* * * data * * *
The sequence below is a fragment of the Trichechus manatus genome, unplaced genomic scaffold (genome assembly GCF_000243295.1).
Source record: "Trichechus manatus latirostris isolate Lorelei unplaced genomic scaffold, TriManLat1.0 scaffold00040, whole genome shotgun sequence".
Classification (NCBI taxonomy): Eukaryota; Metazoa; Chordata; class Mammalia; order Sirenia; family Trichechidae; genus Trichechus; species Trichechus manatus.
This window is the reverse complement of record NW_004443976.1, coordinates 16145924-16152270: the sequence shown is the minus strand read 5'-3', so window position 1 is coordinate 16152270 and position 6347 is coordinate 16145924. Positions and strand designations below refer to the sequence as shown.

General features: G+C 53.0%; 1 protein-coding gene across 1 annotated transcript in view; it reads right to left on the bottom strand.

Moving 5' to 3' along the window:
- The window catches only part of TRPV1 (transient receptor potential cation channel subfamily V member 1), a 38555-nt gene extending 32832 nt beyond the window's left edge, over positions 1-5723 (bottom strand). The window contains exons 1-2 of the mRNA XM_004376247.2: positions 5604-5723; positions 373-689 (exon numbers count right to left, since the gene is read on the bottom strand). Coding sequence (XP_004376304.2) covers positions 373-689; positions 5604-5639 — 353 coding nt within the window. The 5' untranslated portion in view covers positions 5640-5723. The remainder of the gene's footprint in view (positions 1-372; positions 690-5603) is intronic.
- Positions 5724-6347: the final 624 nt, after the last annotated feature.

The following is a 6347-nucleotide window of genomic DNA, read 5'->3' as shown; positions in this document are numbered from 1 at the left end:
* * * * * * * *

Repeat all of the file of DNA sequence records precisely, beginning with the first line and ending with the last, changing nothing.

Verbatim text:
The sequence below is a fragment of the Trichechus manatus genome, unplaced genomic scaffold (genome assembly GCF_000243295.1).
Source record: "Trichechus manatus latirostris isolate Lorelei unplaced genomic scaffold, TriManLat1.0 scaffold00040, whole genome shotgun sequence".
Classification (NCBI taxonomy): Eukaryota; Metazoa; Chordata; class Mammalia; order Sirenia; family Trichechidae; genus Trichechus; species Trichechus manatus.
This window is the reverse complement of record NW_004443976.1, coordinates 16145924-16152270: the sequence shown is the minus strand read 5'-3', so window position 1 is coordinate 16152270 and position 6347 is coordinate 16145924. Positions and strand designations below refer to the sequence as shown.

General features: G+C 53.0%; 1 protein-coding gene across 1 annotated transcript in view; it reads right to left on the bottom strand.

Moving 5' to 3' along the window:
- The window catches only part of TRPV1 (transient receptor potential cation channel subfamily V member 1), a 38555-nt gene extending 32832 nt beyond the window's left edge, over positions 1-5723 (bottom strand). The window contains exons 1-2 of the mRNA XM_004376247.2: positions 5604-5723; positions 373-689 (exon numbers count right to left, since the gene is read on the bottom strand). Coding sequence (XP_004376304.2) covers positions 373-689; positions 5604-5639 — 353 coding nt within the window. The 5' untranslated portion in view covers positions 5640-5723. The remainder of the gene's footprint in view (positions 1-372; positions 690-5603) is intronic.
- Positions 5724-6347: the final 624 nt, after the last annotated feature.

The following is a 6347-nucleotide window of genomic DNA, read 5'->3' as shown; positions in this document are numbered from 1 at the left end: